Most Jews went to the Temple only rarely—and found it to be an expensive enterprise when they got there! But in seeking guidance for daily life, the people were greatly helped by those skilled interpreters of Torah, the scribes and the Pharisees. Josephus comments that the Pharisees were usually held in high regard by the ordinary people of the day.
Since nine out of every ten persons could not read, the importance of scribes—literate, educated, and sympathetic—could not be underestimated. Whilst the Pharisees clustered around towns in Judea, the scribes were to be found in the synagogues of villages throughout greater Israel, and indeed in any place where Jews were settled. Their task was to educate the people as to the ways of holiness that were commanded in the Torah. It was possible, they argued, to live as God’s holy people at every point of one’s life, quite apart from any pilgrimages made to the Temple in Jerusalem.
Over time, the Pharisees and scribes developed particular methods for interpreting the Torah; many of these methods are reflected within the New Testament, as it seems that Paul, each of the Gospel writers, and even Jesus himself, were familiar with such methods of interpretation. They were certainly people of faith, devoted to serving God in humility, and focussed on fostering a sense of righteousness (obedience to the way that God had instructed them) amongst their people.
Associated with this, the Pharisees and scribes devoted much time to verbal discussion of the written texts of Torah, probing the meaning of every law that was recorded in their scripture. These debates were remembered and passed on by word of mouth. Over time, the accumulated body of these oral discussions and debates was accorded a certain authority in its own right. Eventually, the claim was made that the oral teachings were of similar importance to the written text; the Pharisees were said to have had an “oral Torah” alongside the written Torah. Debate over this matter is reflected in texts such as Mark 7 and Matt 15.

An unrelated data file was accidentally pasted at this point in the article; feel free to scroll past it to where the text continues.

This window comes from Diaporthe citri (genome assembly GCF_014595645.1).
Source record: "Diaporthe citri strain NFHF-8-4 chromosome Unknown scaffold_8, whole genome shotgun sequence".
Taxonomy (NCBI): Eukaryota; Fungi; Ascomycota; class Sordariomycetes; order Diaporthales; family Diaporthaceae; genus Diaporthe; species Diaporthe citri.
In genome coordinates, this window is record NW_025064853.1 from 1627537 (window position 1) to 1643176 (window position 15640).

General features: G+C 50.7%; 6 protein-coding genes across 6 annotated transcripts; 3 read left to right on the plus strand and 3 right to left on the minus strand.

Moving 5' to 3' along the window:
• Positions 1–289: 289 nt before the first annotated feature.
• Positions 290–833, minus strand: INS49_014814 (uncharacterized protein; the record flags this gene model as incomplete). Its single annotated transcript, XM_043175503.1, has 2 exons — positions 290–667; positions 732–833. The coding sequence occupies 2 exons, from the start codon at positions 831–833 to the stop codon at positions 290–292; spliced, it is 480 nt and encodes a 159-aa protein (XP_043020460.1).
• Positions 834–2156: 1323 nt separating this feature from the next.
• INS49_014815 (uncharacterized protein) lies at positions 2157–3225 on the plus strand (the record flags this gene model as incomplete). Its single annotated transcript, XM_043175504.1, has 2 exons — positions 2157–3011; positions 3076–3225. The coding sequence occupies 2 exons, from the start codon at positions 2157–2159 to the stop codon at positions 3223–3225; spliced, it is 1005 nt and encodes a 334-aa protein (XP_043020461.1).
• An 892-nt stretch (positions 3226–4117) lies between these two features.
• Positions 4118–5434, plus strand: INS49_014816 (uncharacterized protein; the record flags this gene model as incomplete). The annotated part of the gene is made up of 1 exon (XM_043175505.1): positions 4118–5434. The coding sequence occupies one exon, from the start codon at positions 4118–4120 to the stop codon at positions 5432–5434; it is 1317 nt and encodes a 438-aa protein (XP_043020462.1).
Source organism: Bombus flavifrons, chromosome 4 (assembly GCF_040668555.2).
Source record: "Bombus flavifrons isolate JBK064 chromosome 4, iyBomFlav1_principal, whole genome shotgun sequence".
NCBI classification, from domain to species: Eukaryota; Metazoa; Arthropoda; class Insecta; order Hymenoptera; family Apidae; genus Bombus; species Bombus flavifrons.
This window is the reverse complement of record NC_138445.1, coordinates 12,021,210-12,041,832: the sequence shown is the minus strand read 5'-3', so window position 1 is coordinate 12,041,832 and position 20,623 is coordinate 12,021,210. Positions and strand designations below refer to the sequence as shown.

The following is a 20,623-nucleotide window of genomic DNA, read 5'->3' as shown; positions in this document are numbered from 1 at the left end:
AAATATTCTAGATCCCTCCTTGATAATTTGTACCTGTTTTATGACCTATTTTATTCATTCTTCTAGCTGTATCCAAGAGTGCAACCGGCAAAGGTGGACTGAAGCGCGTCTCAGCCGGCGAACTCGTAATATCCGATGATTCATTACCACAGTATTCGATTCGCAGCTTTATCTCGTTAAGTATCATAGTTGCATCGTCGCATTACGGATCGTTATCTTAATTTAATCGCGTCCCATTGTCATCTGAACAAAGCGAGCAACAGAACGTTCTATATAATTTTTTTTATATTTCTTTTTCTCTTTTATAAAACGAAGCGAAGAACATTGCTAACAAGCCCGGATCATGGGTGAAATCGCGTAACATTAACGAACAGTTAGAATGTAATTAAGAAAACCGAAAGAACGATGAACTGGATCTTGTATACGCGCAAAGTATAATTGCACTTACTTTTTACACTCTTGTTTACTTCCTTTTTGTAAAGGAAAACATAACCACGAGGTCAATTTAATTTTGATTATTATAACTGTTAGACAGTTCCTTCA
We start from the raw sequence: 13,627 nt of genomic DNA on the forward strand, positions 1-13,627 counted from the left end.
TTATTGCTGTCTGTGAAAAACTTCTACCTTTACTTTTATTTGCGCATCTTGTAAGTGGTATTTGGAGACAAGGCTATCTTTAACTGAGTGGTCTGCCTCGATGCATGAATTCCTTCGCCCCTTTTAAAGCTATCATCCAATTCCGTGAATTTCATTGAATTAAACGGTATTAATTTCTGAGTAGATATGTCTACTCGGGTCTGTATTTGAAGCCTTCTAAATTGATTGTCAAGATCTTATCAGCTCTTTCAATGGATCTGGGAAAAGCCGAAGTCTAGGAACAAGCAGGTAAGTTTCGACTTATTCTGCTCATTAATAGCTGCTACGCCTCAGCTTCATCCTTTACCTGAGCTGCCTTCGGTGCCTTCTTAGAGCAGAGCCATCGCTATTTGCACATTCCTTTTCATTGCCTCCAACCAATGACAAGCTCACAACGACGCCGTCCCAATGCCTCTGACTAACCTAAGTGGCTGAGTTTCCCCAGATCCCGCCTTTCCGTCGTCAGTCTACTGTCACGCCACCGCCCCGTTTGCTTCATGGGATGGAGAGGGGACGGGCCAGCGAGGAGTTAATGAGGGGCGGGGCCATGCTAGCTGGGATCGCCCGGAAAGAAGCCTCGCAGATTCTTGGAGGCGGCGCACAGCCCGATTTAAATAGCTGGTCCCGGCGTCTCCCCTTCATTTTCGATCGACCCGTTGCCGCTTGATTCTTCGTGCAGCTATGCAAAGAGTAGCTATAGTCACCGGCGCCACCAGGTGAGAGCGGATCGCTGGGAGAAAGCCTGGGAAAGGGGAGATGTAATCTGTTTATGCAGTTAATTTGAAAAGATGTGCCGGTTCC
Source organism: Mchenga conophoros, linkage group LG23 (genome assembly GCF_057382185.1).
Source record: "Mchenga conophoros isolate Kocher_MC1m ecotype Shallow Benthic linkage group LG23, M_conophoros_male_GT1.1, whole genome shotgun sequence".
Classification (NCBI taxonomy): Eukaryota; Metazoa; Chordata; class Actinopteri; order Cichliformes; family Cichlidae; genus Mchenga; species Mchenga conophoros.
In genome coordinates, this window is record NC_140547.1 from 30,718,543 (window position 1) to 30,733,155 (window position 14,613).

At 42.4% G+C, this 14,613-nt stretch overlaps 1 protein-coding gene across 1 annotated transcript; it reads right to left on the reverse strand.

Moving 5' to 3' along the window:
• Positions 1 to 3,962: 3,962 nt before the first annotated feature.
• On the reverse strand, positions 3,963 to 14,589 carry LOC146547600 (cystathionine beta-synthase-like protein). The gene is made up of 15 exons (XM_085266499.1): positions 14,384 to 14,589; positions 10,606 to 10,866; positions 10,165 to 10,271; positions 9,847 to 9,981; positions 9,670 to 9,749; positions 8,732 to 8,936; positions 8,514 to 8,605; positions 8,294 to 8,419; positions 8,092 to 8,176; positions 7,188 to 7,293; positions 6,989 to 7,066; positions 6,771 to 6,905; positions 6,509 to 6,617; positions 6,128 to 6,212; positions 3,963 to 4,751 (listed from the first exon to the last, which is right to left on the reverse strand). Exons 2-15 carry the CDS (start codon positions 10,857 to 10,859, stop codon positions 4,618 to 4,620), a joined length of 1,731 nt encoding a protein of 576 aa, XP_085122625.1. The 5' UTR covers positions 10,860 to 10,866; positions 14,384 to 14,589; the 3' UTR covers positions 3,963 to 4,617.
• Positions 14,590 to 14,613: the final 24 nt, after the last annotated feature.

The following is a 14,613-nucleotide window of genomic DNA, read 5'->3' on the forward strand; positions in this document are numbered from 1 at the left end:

So, just as Pharisees debated amongst themselves about how best to interpret the laws given in scripture, so too Jesus engaged in such debates and disputations with them as to how the laws should be interpreted and applied. He used precisely the methods and techniques that the Pharisees themselves employed, with questions, counter-argument, scripture citations, and analogies, for instance.
This form of engagement wasn’t an antagonistic dispute; it was just the vigorous style of such debates. Jesus wasn’t looking to dismiss the Pharisees, but to reach into the heart of each law that they were debating together. The debate was taking place to clarify how people were to be faithful to God, living according to the righteousness (or holiness) that God required.
Later, accounts of these oral debates between Jesus and Pharisees were written down in the Gospels that we have in Christian scripture. However, these debates were remembered and recorded in ways that seem to reflect the intensity of fervent debate that was apparently taking place, at that later time, between followers of Jesus, and authorities in the synagogues. They retained the vigorous manner of debates about Jewish Torah, but were set into a polemical context that highlighted the differences and sharpened the sense of argumentative antagonism.
Accordingly, it is reasonable to regard many of the accounts of Jesus in debate with the scribes and Pharisees (such as Luke 11:37-54 and Matt 23:1-36) as more reflective of the antagonism, conflict, and even hatred that had grown between these two groups.